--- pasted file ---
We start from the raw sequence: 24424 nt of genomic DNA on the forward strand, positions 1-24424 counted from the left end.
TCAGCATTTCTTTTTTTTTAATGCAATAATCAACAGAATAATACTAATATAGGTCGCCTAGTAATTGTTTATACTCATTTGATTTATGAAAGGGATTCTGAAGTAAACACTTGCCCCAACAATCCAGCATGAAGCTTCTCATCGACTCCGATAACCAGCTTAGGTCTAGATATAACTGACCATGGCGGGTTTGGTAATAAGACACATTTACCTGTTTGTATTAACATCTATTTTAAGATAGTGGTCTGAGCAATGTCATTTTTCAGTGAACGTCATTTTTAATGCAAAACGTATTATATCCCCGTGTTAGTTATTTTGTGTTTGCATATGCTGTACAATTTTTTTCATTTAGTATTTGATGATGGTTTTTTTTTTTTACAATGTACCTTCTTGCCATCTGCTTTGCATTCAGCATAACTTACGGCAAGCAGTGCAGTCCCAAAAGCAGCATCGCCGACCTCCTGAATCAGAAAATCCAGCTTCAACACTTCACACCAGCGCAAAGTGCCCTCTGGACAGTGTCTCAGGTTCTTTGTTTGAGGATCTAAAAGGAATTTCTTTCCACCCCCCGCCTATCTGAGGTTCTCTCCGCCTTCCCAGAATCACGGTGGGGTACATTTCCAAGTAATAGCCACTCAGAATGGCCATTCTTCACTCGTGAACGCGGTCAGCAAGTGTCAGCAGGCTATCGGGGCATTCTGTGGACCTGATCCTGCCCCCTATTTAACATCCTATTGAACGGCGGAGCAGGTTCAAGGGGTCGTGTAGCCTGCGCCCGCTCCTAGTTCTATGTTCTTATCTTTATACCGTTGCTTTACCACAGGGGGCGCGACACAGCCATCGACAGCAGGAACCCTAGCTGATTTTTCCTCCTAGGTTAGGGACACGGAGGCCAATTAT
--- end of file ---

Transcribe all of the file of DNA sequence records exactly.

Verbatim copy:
We start from the raw sequence: 24424 nt of genomic DNA on the forward strand, positions 1-24424 counted from the left end.
TCAGCATTTCTTTTTTTTTAATGCAATAATCAACAGAATAATACTAATATAGGTCGCCTAGTAATTGTTTATACTCATTTGATTTATGAAAGGGATTCTGAAGTAAACACTTGCCCCAACAATCCAGCATGAAGCTTCTCATCGACTCCGATAACCAGCTTAGGTCTAGATATAACTGACCATGGCGGGTTTGGTAATAAGACACATTTACCTGTTTGTATTAACATCTATTTTAAGATAGTGGTCTGAGCAATGTCATTTTTCAGTGAACGTCATTTTTAATGCAAAACGTATTATATCCCCGTGTTAGTTATTTTGTGTTTGCATATGCTGTACAATTTTTTTCATTTAGTATTTGATGATGGTTTTTTTTTTTTACAATGTACCTTCTTGCCATCTGCTTTGCATTCAGCATAACTTACGGCAAGCAGTGCAGTCCCAAAAGCAGCATCGCCGACCTCCTGAATCAGAAAATCCAGCTTCAACACTTCACACCAGCGCAAAGTGCCCTCTGGACAGTGTCTCAGGTTCTTTGTTTGAGGATCTAAAAGGAATTTCTTTCCACCCCCCGCCTATCTGAGGTTCTCTCCGCCTTCCCAGAATCACGGTGGGGTACATTTCCAAGTAATAGCCACTCAGAATGGCCATTCTTCACTCGTGAACGCGGTCAGCAAGTGTCAGCAGGCTATCGGGGCATTCTGTGGACCTGATCCTGCCCCCTATTTAACATCCTATTGAACGGCGGAGCAGGTTCAAGGGGTCGTGTAGCCTGCGCCCGCTCCTAGTTCTATGTTCTTATCTTTATACCGTTGCTTTACCACAGGGGGCGCGACACAGCCATCGACAGCAGGAACCCTAGCTGATTTTTCCTCCTAGGTTAGGGACACGGAGGCCAATTAT